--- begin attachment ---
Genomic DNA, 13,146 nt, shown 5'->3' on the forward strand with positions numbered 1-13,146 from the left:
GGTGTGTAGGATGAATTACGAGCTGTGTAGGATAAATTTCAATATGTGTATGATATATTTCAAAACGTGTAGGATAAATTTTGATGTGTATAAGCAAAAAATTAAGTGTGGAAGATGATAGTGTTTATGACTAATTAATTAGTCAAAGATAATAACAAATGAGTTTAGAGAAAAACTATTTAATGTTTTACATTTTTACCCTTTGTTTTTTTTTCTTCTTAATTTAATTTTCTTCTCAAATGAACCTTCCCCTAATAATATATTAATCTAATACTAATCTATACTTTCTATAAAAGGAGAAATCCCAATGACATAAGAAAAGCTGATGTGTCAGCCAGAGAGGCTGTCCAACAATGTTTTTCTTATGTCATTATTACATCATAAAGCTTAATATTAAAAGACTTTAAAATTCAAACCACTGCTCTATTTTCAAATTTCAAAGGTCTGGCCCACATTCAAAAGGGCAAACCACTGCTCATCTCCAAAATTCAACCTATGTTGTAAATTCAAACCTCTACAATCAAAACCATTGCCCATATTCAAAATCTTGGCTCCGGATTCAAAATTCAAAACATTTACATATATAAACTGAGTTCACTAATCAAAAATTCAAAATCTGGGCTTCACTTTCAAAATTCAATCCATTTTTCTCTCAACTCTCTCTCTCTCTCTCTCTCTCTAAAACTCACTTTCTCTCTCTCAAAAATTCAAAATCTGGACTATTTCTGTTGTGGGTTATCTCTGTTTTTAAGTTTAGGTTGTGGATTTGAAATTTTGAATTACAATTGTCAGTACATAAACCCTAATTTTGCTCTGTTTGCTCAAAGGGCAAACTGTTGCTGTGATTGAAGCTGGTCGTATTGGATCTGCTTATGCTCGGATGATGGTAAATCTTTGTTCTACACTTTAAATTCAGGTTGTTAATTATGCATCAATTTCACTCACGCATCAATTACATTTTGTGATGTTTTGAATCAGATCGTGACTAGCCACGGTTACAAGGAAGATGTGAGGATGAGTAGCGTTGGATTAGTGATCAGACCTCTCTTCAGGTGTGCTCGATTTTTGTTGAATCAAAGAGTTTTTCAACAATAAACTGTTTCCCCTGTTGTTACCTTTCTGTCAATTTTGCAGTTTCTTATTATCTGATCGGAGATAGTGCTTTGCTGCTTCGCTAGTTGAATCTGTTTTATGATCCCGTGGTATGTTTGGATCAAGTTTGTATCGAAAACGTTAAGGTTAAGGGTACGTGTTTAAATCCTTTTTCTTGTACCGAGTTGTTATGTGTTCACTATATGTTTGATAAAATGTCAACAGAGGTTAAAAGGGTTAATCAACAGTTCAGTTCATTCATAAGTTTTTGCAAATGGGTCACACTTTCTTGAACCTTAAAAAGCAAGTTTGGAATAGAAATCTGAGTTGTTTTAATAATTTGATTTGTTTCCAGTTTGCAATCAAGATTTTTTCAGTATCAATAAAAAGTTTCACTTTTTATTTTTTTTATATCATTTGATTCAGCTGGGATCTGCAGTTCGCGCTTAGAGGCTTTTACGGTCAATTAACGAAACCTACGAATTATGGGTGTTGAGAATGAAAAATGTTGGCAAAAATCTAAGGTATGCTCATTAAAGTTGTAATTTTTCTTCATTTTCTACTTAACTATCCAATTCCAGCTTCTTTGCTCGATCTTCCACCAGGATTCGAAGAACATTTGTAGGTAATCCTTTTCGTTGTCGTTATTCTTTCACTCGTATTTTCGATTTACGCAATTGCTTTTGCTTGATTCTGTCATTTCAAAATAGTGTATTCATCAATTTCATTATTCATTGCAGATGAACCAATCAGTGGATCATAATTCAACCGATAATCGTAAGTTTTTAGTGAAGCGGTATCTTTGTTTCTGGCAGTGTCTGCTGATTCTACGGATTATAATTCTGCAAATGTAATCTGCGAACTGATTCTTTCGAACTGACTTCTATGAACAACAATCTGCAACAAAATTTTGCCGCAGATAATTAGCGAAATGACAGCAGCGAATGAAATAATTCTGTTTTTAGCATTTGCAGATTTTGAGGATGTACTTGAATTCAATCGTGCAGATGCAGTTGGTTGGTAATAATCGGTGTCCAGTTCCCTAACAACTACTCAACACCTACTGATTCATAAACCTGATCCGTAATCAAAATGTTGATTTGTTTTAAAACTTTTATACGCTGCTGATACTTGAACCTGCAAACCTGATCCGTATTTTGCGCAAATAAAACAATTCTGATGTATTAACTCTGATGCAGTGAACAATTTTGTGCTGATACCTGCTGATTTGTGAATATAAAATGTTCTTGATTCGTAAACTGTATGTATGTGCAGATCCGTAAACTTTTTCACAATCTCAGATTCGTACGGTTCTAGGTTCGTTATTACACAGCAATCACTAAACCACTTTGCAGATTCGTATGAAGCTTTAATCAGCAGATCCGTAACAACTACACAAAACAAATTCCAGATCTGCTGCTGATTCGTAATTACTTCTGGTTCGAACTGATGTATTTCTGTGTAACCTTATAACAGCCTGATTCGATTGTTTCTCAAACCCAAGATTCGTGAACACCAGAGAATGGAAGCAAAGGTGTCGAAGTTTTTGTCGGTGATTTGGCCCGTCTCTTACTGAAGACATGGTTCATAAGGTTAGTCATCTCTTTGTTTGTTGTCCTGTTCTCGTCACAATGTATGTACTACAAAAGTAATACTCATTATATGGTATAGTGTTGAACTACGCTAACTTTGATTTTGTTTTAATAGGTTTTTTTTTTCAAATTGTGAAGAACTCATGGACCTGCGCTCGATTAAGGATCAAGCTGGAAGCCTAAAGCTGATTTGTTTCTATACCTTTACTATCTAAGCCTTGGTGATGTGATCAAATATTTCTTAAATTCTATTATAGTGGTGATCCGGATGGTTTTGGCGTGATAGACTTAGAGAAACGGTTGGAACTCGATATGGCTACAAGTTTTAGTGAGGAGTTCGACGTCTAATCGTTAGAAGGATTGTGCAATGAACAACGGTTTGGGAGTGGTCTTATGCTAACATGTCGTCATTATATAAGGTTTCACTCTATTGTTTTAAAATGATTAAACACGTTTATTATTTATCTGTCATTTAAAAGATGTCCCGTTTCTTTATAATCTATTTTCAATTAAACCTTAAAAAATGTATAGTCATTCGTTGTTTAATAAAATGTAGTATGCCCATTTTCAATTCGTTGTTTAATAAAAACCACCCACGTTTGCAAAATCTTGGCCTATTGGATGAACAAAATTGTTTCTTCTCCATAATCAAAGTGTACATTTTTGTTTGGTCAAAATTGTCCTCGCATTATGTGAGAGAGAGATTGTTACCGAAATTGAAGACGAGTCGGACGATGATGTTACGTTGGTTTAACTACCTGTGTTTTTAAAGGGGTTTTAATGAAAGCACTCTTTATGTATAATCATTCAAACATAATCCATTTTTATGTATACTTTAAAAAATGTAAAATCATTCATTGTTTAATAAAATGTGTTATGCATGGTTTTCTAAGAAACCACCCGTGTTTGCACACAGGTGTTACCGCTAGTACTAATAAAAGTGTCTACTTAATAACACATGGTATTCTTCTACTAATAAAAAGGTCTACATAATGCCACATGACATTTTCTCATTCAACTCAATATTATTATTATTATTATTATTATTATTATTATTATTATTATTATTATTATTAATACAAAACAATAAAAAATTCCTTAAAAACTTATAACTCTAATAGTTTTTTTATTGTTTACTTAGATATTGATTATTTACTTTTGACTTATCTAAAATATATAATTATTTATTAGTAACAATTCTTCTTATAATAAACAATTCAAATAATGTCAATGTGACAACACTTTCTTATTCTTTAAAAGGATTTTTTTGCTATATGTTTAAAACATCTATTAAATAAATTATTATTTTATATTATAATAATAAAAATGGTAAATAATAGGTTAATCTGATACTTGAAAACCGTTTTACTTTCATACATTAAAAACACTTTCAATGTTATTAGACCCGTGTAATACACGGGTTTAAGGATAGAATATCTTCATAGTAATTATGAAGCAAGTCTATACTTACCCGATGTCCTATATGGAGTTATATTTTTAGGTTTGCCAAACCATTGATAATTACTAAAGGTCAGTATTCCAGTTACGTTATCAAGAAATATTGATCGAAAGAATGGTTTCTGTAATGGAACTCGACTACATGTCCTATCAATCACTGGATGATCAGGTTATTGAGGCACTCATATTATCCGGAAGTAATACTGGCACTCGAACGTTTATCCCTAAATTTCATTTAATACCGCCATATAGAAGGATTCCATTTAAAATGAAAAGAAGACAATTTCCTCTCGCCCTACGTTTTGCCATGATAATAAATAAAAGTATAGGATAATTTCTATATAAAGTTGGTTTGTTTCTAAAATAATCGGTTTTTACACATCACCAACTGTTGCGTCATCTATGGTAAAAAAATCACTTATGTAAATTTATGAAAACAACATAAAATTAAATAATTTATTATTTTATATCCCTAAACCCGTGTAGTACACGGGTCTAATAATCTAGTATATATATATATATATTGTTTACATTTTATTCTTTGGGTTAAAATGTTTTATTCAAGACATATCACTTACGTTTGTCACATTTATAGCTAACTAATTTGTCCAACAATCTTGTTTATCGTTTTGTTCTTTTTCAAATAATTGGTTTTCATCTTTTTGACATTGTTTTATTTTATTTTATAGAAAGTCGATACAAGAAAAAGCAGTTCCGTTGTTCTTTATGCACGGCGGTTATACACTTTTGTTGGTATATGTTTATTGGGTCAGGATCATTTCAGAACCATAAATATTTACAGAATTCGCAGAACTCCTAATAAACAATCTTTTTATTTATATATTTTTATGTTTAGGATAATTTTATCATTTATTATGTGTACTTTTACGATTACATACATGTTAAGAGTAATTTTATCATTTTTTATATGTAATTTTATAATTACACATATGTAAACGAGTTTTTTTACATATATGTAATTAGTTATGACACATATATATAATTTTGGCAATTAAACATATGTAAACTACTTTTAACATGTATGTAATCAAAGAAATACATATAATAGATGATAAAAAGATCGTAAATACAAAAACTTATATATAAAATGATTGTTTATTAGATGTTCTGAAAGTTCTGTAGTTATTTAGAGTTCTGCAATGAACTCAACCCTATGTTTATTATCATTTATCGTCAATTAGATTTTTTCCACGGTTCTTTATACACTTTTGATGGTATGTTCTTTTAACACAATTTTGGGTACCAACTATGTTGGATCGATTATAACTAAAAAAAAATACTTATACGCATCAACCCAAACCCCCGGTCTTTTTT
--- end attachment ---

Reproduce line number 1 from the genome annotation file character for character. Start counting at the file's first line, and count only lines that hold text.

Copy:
Genomic DNA, 13,146 nt, shown 5'->3' on the forward strand with positions numbered 1-13,146 from the left: